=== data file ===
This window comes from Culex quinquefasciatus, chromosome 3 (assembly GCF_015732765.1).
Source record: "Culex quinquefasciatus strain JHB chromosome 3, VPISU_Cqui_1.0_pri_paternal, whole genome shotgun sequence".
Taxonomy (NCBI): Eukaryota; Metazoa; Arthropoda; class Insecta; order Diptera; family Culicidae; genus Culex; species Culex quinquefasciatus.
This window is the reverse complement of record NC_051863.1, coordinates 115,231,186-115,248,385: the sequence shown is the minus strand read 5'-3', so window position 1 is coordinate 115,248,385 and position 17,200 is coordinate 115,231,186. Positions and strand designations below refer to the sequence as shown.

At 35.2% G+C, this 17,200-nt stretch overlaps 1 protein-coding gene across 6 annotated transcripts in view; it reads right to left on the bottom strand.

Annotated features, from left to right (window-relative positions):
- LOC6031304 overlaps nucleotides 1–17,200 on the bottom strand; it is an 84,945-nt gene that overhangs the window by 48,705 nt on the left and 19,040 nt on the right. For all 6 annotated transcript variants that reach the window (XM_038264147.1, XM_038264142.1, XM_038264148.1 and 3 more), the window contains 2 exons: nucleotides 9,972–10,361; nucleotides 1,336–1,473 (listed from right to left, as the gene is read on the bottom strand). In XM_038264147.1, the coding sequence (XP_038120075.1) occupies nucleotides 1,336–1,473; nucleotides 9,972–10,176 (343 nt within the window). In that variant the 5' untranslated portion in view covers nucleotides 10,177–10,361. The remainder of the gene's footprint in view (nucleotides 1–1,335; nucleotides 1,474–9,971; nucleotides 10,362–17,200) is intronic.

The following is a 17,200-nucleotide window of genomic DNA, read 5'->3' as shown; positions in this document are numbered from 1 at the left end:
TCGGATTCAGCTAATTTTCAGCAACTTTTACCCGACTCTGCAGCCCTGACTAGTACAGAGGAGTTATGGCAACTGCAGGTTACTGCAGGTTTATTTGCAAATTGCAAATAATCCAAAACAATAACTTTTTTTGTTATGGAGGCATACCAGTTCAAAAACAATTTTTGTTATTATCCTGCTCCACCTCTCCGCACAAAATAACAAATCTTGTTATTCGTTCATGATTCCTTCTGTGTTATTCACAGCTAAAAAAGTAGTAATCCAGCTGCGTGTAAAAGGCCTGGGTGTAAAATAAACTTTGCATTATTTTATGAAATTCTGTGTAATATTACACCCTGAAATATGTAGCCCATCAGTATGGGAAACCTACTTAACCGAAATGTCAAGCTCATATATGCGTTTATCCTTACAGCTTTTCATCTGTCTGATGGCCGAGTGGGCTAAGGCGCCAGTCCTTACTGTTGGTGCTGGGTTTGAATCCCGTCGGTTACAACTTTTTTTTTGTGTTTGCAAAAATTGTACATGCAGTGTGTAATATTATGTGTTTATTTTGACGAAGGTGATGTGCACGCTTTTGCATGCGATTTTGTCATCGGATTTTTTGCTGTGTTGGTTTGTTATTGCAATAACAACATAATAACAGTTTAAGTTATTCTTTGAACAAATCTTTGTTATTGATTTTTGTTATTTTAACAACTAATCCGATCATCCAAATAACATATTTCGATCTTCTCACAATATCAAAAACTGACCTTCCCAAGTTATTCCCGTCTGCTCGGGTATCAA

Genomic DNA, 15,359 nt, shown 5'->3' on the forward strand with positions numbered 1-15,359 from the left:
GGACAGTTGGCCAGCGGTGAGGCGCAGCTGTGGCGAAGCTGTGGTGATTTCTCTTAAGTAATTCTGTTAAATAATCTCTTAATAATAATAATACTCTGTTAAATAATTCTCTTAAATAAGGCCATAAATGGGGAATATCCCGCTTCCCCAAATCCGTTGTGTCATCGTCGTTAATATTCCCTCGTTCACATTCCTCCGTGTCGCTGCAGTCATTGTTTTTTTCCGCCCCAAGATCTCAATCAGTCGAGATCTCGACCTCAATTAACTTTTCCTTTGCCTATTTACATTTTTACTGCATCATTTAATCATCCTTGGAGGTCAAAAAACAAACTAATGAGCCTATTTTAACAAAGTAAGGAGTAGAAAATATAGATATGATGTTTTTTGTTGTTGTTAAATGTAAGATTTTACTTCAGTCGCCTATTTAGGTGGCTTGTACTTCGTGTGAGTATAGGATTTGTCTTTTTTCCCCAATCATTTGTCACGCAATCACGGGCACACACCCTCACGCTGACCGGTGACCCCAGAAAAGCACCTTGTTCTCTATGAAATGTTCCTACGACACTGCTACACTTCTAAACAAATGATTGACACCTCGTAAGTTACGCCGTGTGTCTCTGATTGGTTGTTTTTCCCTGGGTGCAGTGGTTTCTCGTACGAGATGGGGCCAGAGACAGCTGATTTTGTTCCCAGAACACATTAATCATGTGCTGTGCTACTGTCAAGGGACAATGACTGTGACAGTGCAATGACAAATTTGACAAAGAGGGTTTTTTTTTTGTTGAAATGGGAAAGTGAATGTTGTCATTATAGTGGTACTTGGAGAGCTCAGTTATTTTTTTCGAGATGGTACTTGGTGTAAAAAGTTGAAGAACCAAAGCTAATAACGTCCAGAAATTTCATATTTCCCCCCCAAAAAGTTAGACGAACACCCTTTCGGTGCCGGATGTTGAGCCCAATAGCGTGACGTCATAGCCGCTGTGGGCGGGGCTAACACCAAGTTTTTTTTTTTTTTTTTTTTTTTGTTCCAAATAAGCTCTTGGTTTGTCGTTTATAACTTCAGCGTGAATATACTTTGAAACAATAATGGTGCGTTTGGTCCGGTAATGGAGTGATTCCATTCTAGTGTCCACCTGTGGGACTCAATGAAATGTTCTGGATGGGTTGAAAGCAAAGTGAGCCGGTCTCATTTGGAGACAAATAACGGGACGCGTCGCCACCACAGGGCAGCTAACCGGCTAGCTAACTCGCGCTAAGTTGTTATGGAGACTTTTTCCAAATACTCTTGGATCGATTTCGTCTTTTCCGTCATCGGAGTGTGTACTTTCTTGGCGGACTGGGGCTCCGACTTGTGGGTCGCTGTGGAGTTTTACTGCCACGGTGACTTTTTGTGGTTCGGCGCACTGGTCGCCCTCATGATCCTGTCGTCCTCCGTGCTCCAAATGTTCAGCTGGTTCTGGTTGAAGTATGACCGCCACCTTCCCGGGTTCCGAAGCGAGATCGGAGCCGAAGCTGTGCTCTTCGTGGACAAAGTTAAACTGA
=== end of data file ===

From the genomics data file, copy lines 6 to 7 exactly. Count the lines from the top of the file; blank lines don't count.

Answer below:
Annotated features, from left to right (window-relative positions):
- LOC6031304 overlaps nucleotides 1–17,200 on the bottom strand; it is an 84,945-nt gene that overhangs the window by 48,705 nt on the left and 19,040 nt on the right. For all 6 annotated transcript variants that reach the window (XM_038264147.1, XM_038264142.1, XM_038264148.1 and 3 more), the window contains 2 exons: nucleotides 9,972–10,361; nucleotides 1,336–1,473 (listed from right to left, as the gene is read on the bottom strand). In XM_038264147.1, the coding sequence (XP_038120075.1) occupies nucleotides 1,336–1,473; nucleotides 9,972–10,176 (343 nt within the window). In that variant the 5' untranslated portion in view covers nucleotides 10,177–10,361. The remainder of the gene's footprint in view (nucleotides 1–1,335; nucleotides 1,474–9,971; nucleotides 10,362–17,200) is intronic.